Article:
Submitted by the AGC.
The Architecture Billings Index (ABI) registered a score of 48.5, seasonally adjusted in April, down from 50.4 in March and the sixth reading in the past seven months below 50, the American Institute of Architects (AIA) reported on Wednesday. Any score below 50 means more firms reported decreased billings than increased billings. The ABI is derived from the share of responding architecture firms that report a gain in billings over the previous month less the share reporting a decline in billings, presented on a 0-to-100 scale. AIA calls the index “a leading economic indicator that leads nonresidential construction activity by approximately 9-12 months.” Readings for practice specialties (based on three-month averages) varied: mixed practice, 52.1 (down from 53.5 in March); commercial/industrial, 51.8 (up from 49.7 and the first reading above 50 since July); institutional, 50.6 (first reading above 50 since October, up from 49.1); and residential (mainly multifamily), 41.5 (below 50 since July, down from 42.3). The new design contracts index rose to 49.8 from 48.9.
The average weekly wage for all construction industry employees in the U.S. was $1544 in the fourth quarter (Q4) of 2022, an increase of 1.2% from Q4 2021, the Bureau of Labor Statistics reported on Wednesday in its Quarterly Census of Employment and Wages report. Construction industry average wages in Q4 2022 were 11.4% higher than the private sector average of $1385 (which declined 2.6% from Q4 2021). The amount and direction of change for average weekly wages in construction varied widely. Among the 10 largest counties, the highest average in Q4 2022 was in New York County (Manhattan), $2566, up 2.4% from Q4 2021; followed by Cook County, Ill. (Chicago and nearby suburbs), $1916, up 3.5% year-over-year (y/y); and King County, Wash. (Seattle and nearby suburbs), $1810, down 1.6%. The largest y/y increase was in Los Angeles County, 3.6% (Q4 2022 average: $1658), followed by Cook County. The average wage declined 1.7% in King County and 1.6% in Dallas County (Dallas and nearby suburbs, Q4 2022 average: $1701).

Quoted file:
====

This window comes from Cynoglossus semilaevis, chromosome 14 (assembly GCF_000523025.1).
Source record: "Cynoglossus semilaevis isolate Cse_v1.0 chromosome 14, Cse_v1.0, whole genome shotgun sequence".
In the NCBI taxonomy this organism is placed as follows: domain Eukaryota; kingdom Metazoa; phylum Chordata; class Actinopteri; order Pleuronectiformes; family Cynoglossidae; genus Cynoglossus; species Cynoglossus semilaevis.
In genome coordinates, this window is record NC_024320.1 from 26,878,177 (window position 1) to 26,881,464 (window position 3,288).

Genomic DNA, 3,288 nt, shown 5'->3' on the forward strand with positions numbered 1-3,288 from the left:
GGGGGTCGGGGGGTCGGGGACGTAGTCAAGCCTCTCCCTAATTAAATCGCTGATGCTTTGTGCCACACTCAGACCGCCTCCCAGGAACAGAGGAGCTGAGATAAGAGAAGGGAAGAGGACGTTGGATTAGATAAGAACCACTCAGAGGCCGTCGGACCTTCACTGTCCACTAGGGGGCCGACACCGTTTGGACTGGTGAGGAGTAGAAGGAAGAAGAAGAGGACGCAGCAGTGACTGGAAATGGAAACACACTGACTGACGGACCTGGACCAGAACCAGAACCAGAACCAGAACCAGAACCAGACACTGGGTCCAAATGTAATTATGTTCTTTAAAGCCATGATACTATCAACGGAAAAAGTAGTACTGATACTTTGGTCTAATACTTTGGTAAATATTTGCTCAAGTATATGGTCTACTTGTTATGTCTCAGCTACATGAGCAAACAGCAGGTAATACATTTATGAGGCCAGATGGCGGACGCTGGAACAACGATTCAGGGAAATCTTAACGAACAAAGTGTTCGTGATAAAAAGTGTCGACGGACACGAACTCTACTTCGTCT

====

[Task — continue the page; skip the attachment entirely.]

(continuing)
Data centers are replacing offices and other structures in some markets. In Loudoun County, Va., Amazon World Services plans to demolish nine buildings and replace them with four purpose-built data centers, the Washington Business Journal reported on May 22. Data Center Frontier on Thursday cited other examples in Loudoun County. Digital Realty proposed replacing a “1960s parking garage [in downtown Los Angeles] with “a 13-story building which would include nearly 486,000 square feet of floor area, most of which would be dedicated to computer servers and supporting equipment,” the e-newsletter Urbanize LA reported on May 23. “A former department store located to the north on 7th Street currently functions as a data center, as does the One Wilshire high-rise….Likewise, the former Post Office Annex near Union Station has been converted into a data center, and a newly built facility recently replaced a surface parking lot next door.”
“A growing number of retailers in city office districts are relocating their businesses to the suburbs, where visits to shopping centers are on the rise as fewer people commute to downtown workplaces,” the Wall Street Journal reported on May 9. “Suburban landlords say demand from retailers was strong during the first months of this year, even with high inflation and rising interest rates. Shopping-center owner Site Centers reported record-high leasing in the first quarter, while owner Phillips Edison reported a new high for occupancy. Retail Opportunity Investments Corp. said its portfolio is more than 98% leased. Even high-end enclosed malls, which were hard hit by the pandemic, are showing signs of improvement. Foot traffic at Simon Property Group’s malls is higher this year compared with 2022 while overall occupancy was 94.4% in the first quarter, just shy of pre-pandemic levels, according to the company.”
It “appears in domestic migration data that, years after lower-wage residents have been priced out of expensive coastal metros, higher-paid workers are now turning away from them, too,” the “Upshot” column of the New York Times reported on May 12. “The college-educated workers who’ve turned away from them are increasingly migrating toward major metros that are still prosperous but not quite so expensive—places like Phoenix, Atlanta, Houston and Tampa. During the pandemic, smaller cities such as Portland, Maine, and Wilmington, N.C., also saw growing inflows of such workers…. Among the 12 most expensive metros, net college migration has generally declined or turned negative. The other 41 large metros have mostly continued to attract working-age college graduates.” A chart shows net migration into or out of each metro’s college-educated population in 2010-14, 2015-19, and 2020-21.